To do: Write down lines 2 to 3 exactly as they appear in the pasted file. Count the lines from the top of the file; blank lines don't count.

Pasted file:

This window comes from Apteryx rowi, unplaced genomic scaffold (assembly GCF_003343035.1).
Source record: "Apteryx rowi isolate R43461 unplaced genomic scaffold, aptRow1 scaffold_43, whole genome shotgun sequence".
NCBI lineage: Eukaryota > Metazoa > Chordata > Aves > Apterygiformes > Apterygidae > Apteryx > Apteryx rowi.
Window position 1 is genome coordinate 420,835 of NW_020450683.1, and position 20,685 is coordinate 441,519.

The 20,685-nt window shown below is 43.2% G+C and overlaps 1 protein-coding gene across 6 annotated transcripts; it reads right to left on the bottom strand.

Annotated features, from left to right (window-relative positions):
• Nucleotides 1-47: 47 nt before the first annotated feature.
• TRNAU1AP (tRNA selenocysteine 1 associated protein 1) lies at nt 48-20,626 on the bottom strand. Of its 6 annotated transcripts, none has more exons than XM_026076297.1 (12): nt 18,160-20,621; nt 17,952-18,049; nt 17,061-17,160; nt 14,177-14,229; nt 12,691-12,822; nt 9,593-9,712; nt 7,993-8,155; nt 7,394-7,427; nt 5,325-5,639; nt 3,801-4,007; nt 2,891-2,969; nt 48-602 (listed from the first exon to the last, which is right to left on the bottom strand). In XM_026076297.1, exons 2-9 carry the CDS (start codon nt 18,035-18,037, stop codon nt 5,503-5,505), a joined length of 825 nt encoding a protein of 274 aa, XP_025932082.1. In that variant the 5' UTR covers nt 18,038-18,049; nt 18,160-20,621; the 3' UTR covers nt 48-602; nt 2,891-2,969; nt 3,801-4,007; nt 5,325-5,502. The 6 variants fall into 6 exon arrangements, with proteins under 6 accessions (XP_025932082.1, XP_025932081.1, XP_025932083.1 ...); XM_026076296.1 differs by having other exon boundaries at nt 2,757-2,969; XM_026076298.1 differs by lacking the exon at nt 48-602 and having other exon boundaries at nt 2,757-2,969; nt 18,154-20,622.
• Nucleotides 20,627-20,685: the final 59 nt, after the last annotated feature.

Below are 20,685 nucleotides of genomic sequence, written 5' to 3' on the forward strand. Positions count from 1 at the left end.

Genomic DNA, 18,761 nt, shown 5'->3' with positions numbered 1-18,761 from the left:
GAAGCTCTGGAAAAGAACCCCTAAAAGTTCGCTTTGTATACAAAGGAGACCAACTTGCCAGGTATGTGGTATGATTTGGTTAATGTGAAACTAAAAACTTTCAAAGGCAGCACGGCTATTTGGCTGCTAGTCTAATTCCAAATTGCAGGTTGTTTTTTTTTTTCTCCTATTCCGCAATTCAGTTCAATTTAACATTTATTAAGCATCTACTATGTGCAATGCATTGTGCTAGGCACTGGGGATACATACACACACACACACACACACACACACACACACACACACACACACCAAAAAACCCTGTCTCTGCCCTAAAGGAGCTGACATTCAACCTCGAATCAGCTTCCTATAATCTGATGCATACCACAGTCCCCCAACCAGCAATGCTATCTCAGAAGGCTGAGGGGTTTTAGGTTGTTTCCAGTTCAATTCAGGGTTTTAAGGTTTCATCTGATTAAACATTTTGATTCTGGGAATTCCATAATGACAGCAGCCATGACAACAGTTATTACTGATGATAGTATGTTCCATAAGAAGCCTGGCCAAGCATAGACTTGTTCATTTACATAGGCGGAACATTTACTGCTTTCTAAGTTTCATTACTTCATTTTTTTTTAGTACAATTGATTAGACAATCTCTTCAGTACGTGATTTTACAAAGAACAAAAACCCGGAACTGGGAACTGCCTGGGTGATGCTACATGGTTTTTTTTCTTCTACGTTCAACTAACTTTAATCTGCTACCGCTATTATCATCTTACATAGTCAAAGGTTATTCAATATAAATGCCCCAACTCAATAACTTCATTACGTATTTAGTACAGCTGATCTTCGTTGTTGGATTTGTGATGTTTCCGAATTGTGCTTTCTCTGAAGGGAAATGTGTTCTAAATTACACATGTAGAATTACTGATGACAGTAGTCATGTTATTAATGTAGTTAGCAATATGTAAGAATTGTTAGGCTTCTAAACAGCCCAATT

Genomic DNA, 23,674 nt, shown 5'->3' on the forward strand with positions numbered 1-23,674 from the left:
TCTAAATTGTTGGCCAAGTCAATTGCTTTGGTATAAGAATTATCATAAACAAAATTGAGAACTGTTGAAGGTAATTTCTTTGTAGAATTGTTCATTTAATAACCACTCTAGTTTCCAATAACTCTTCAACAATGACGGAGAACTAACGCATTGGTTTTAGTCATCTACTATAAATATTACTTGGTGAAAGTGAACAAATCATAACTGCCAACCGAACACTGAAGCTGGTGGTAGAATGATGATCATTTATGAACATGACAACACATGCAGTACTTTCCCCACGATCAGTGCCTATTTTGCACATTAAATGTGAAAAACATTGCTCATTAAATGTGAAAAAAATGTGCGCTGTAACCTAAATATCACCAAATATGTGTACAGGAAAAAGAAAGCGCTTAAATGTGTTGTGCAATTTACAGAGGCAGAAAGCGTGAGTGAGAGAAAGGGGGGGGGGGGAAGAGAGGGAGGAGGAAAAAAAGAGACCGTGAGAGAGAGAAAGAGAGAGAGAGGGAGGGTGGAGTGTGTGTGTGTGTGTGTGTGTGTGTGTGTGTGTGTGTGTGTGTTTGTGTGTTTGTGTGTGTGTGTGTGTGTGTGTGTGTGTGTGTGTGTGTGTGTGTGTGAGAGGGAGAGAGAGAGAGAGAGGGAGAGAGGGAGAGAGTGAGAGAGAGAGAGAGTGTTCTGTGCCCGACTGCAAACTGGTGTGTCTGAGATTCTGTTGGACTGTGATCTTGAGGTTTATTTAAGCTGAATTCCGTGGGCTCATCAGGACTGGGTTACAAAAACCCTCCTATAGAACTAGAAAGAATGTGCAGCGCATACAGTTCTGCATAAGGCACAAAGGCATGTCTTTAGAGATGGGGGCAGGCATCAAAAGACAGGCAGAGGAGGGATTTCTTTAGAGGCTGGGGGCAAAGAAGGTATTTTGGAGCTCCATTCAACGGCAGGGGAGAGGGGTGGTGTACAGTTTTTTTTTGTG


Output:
Source record: "Apteryx rowi isolate R43461 unplaced genomic scaffold, aptRow1 scaffold_43, whole genome shotgun sequence".
NCBI lineage: Eukaryota > Metazoa > Chordata > Aves > Apterygiformes > Apterygidae > Apteryx > Apteryx rowi.